We Share the Same Zip Code

I always call the Uber driver when they’re on their way because inevitably, I’m on the wrong side of the street or I’m bad about car brands and can’t find a Kia in a sea of Hondas. I’m in Chicago visiting customers, so this morning, I call the driver and a woman answers.

“Hi! This is Amy!’ I scream into the wind. “I’m on the corner of Michigan and Huron. Black and white sweater and a colorful scarf.”

“What?” she yells, “I didn’t hear a word you said!”

We start laughing and as I begin repeating myself, she pulls up.

“I see you! Here I come!” I don’t know why, but I love talking on the phone to someone that is watching me talking on the phone.

I hop in, holding my phone, a coffee, and a half-eaten bagel.

“Is it okay if I finish this in your car? I won’t drop crumbs. At least not on purpose.”

“Of course, honey!” She laughs. “Get in!”

I love her immediately. She confirms my name and the address of my destination. There are bright strings of Mardi Gras beads hanging from her rearview mirror, and two lollipops shoved in the handle of the side door. She has a sassy bob hairdo, and beautiful hands with pointy fingernails. Her smile is catching. I’m guessing she’s around 50.

This morning, I’m unusually calm riding to my first meeting. I never even look at my phone. I put it in my bag and go into journalist mode. I learn that she’s lived in Chicago over 20 years. She was raised in Birmingham.

“I loved growing up there,” she says. “I could just run around all day. I was safe and free.”

She tells me about growing up with her mama, but that she lived close enough to spend a lot of time with her grandmother. She wanted to be just like her grandmother, a woman she cherished.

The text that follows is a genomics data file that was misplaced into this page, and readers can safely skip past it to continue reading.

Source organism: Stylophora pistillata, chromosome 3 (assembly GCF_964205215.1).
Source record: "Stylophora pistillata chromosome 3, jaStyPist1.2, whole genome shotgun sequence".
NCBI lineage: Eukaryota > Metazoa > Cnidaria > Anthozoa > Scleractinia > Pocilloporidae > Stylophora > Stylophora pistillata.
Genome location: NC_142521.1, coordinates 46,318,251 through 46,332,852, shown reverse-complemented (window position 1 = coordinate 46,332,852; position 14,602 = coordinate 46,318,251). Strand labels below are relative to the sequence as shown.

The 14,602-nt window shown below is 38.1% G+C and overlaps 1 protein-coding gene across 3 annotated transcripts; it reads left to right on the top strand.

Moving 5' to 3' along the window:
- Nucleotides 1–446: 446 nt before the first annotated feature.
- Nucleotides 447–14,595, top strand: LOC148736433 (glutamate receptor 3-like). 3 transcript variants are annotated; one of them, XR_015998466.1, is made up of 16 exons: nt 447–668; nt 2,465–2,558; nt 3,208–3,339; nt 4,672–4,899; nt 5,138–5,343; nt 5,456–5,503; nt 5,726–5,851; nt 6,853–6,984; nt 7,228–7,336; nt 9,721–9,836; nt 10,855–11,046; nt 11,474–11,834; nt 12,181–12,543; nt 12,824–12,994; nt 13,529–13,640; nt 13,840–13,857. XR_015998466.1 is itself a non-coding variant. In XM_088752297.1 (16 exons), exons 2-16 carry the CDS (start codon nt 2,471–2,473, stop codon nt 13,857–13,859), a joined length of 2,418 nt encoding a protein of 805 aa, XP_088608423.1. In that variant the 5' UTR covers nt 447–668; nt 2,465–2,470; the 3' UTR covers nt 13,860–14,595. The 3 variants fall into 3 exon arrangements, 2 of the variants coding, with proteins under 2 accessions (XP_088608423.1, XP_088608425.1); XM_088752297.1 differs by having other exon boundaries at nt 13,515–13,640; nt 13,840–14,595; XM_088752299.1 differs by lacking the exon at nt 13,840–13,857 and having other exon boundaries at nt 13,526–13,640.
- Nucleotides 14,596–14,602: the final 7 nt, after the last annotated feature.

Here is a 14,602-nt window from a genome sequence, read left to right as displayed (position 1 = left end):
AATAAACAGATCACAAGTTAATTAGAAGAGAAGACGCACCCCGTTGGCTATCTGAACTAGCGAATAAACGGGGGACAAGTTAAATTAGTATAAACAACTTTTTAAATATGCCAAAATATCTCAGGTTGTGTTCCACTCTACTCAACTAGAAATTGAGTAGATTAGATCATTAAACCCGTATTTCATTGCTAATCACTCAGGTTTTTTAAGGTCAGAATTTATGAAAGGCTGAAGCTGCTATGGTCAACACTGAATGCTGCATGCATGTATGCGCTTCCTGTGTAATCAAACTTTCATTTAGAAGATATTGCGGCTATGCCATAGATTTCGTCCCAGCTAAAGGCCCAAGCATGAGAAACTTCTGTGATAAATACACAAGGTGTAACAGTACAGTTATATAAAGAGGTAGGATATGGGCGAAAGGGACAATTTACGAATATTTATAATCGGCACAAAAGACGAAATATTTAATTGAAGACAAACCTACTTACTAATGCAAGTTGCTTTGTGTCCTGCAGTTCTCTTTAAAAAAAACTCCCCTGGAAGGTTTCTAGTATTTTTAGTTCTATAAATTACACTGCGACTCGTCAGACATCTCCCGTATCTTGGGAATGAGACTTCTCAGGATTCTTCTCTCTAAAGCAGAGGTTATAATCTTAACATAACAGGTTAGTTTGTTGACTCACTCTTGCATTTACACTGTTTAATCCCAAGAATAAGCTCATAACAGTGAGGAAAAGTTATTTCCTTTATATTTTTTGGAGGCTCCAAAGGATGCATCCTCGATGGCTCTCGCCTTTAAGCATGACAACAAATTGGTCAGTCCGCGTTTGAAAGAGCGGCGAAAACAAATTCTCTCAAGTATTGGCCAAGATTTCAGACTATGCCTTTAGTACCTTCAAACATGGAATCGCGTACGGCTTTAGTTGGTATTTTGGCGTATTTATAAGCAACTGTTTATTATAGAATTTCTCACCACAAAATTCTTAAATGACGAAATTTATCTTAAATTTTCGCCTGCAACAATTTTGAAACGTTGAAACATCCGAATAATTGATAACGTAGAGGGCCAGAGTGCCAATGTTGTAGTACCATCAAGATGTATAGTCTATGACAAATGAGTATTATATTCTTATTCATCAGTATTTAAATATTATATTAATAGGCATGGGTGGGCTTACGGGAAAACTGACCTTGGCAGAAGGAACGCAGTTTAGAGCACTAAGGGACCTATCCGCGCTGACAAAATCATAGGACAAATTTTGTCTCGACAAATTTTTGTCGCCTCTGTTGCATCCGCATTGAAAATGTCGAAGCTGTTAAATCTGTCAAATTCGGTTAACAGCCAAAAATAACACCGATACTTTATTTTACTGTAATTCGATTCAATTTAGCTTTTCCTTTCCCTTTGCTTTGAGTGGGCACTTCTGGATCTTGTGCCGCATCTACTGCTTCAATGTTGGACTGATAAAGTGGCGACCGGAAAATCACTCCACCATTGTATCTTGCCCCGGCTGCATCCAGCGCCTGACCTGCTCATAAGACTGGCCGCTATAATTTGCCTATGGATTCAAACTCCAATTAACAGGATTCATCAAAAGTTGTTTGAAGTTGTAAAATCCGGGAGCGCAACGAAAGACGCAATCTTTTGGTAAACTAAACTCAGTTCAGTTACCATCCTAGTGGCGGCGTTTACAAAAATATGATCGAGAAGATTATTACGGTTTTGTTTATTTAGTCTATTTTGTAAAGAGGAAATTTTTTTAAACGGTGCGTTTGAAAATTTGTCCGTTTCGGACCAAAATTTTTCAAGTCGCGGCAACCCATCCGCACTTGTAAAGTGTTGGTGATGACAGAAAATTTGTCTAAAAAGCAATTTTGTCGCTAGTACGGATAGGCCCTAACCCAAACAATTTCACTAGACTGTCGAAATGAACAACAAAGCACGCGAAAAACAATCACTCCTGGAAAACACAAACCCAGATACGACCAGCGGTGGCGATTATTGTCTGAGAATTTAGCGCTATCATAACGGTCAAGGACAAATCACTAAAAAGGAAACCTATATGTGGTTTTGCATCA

I want to ask the question. Here I am, the white woman, asking the question.

“Growing up in Birmingham, did you ever experience the ugliness? Were you discriminated against?”

She’s answered this before. Still, I feel we’ve formed a bond and that she’s given me permission to ask. She’s willing to answer.

“My grandmother would send me to the A&P with a grocery list and money. I was nine years old. It didn’t occur to me that there was a place on the bus I was supposed to sit.”

I’m starting to cry. I tell her I don’t understand a world where people would be separated based on the color of their skin. I tell her I’m not sure that we’ve come very far at all. She nods her head, “Mmm, mmm.”

“I had to be a math whiz,” she says. “I had to know how to count my pennies so I’d come home with the right change. There was a white woman at the A&P who was very nice to me. I was only nine years old, can you believe that?”

We keep talking. I tell her about how I’m trying to better understand black history and the black experience and that I’m reading more and watching more movies and that I want to do more to impact change. That my husband and I skip the blockbuster films and go see every movie about the black experience we can see, and how sometimes we laugh about that. She laughs.

It’s this thing that we who want to be considered allies do. We want somehow to prove that we’re on the right side. I’m so clumsy about it, but I still try.

I tell her that just a day after the election, I was distraught and emailed a well-known black woman that I admired and I asked her what I could do. That her response was hard to read. That she said, “Roll up your sleeves, do the work and, most importantly, listen.” That when I read her email I felt defensive and frustrated, but that I chose to give it time, and that I’ve been trying to heed her advice ever since. That I never had the courage to reply.  That I struggle with initiating conversations with my white female friends who voted for Trump because I should have done it earlier, but what could I have changed? That I know, at 44, I can’t ever understand the black experience, but that I want to be better about standing up to injustice.